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Topics: Dog Safety, Dog Walking

In Your Own Yard: Dogs and Poisonous Mushrooms


Don’t forget to check your yard for mushrooms each year, especially during a wet Spring or Autumn.

Mushrooms can kill dogs, and they can do so quickly!

Many dogs are sickened and killed each year after eating poisonous mushrooms. And depending on the type of mushroom and the size of your dog, it may not even take much to send you and your pooch rushing to the Animal ER.

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Topics: poisonous plants for dogs, Dog Emergency, Dog, Dog Walking, Poison control, Blog, Hunting Dogs, Ataxia, Amanita mushrooms, Seizures, Mushroom identification, Poisonous mushrooms for dogs

Nighttime Visibility – Help Drivers Avoid Your Dog

With the days getting shorter, I’d like to take a moment to raise awareness of low-light safety for your dogs. Sadly, it’s not uncommon for dogs to get hit by cars or sustain other injuries resulting from decreased visibility on their early morning and evening walks this time of year.

Aside from always keeping your dog under leash control, increasing their visibility in low-light conditions can go a long way towards helping to keep them — and you — safe. Here are some tips:

  • Carry a flashlight with you on your walks, or wear a camping head lamp
  • Walk only on well-lit streets
  • Wear a reflective jacket or hat
  • Use self-illuminating and/or reflective gear on your dogs (see list below for some recommendations)


Here are some of the self-illuminating and reflective dog safety products I’ve used.

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Topics: Dog Training, Dog Walking, Benefits of training, Dog Behavior, Blog, Accidents with retractable leashes, Children walking dogs, Dog Leash, Retractable Leash, Self-illuminating dog collars, Walking your dog at night, Nighttime dog collars, Reflective leg bands for your dog, Nighttime visibility for dogs, reflective gear for dogs, LED dog collar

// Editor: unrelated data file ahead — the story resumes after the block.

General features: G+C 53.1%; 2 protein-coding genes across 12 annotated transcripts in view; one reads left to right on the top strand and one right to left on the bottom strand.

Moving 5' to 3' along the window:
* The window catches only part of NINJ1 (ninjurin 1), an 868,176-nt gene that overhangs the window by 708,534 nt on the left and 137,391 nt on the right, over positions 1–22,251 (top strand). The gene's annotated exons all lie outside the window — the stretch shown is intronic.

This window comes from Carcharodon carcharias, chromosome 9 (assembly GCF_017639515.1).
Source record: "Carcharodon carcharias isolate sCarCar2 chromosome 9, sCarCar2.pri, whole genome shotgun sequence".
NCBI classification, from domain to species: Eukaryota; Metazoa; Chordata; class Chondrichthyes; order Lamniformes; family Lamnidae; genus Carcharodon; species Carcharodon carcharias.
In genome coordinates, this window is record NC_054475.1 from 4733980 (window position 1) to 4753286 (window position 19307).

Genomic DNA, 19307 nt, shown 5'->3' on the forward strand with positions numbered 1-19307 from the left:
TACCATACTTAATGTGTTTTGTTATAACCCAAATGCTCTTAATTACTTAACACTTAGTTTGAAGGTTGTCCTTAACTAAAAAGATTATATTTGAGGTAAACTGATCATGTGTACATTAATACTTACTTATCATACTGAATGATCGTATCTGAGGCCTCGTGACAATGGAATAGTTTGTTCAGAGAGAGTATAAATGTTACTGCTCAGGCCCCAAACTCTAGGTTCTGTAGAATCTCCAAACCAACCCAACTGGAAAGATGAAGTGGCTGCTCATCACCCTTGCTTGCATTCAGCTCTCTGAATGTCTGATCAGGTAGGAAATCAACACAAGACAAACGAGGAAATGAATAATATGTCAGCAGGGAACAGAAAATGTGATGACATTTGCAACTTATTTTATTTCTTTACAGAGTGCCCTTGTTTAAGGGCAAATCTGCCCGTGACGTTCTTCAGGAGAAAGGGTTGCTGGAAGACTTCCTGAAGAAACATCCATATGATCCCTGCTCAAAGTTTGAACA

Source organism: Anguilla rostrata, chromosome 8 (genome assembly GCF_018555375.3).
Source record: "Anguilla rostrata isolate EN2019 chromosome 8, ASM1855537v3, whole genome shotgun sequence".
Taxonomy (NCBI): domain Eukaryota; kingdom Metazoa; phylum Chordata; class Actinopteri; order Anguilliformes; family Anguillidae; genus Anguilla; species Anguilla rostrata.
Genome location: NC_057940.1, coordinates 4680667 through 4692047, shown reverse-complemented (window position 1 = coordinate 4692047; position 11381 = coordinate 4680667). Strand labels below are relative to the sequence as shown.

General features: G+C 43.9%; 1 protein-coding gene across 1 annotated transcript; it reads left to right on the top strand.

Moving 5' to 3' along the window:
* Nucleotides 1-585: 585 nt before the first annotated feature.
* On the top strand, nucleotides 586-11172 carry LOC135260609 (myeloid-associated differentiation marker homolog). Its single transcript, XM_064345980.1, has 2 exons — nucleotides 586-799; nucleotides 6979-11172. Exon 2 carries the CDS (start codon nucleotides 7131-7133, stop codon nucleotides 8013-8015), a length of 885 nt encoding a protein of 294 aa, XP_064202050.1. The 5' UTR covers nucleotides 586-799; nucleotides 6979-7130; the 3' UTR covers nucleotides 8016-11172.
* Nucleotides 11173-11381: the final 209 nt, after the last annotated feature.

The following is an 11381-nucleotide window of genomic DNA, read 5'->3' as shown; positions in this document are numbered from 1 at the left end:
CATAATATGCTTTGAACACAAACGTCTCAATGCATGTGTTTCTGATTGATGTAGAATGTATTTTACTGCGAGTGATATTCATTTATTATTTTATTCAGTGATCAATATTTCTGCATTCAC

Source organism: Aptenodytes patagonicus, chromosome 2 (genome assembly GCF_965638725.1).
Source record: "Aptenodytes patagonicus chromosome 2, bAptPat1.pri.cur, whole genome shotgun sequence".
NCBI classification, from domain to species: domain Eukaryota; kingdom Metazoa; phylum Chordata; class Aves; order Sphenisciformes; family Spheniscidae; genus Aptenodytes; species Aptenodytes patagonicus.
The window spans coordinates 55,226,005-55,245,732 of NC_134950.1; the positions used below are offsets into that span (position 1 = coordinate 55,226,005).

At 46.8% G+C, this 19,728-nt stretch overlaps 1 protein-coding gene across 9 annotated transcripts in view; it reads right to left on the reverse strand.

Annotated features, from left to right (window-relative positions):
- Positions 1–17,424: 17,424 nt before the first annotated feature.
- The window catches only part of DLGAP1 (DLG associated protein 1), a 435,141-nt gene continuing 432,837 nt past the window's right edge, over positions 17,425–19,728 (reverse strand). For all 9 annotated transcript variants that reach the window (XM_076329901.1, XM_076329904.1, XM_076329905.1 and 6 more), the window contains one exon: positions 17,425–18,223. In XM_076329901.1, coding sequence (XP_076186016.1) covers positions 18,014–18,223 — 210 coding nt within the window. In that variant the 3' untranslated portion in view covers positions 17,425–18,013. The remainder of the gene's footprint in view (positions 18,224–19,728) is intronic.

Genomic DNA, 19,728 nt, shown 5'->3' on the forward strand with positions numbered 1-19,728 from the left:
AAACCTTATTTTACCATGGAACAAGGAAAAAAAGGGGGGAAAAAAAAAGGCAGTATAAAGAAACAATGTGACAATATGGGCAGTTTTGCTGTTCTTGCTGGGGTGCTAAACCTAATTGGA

Retractable Leashes – Useful or Harmful?


On any given day you’re likely to see lots of retractable leashes in use. You may use one yourself, or might even be considering getting one?

What you may not appreciate is they are dangerous and can cause harm to both dogs and to people.

Here’s just a sample of injuries that retractable leashes have caused…

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Topics: Dog Training, Dog Walking, Benefits of training, Dog Behavior, Are retractable leashes safe, Dangers of retractable leashes, Accidents with retractable leashes, Children walking dogs, Dog Leash, Retractable Leash

Loose Leash Walking


If your dog pulls on the leash whenever you walk, then those walks are neither healthy nor relaxing for either of you. Those walks aren’t safe either. When I see a  dog who pulls on his leash during walks, I also see it as a sign that he and his owner are not paying attention to each other. It takes two to pull, after all. Walking with your dog should feel like a walking meditation, not a battle.

Pulling on the leash can be very rewarding to a dog


The action of pulling doesn’t feel so bad at the time and it often gets them where they want to go. Any behavior as rewarding as pulling on the leash takes a lot of commitment from the owner to fix. But trust me, it can be fixed and it will be worth it.

Below are some important keys for preventing and correcting leash pulling.  If you have more than one dog, practice the following leash training techniques with each dog separately at first. Eventually you’ll be able to practice and walk them together more easily. Then everyone will have more fun.

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Topics: Leashes, Loose-leash Walking, Puppies, Dogs, Walking on a Leash, Dog Walking

Looking to keep your dog happy, healthy, and safe?

10 Tips eBook by Dr. Jason Nicholas

Take a look at these 10 Tips... your dog will thank you!

Photo Credit: Preventive Vet

Please do not ask emergency or other specific medical questions about your pets in the blog comments. As an online informational resource, Preventive Vet is unable to and does not provide specific medical advice or counseling. A thorough physical exam, patient history, and an established veterinary-patient-client relationship is required to provide specific medical advice. If you are worried that your pet is having an emergency or if you have specific medical questions related to your pet’s current or chronic medical conditions, please contact or visit your veterinarian, an animal-specific poison control hotline, or your local emergency veterinary care center.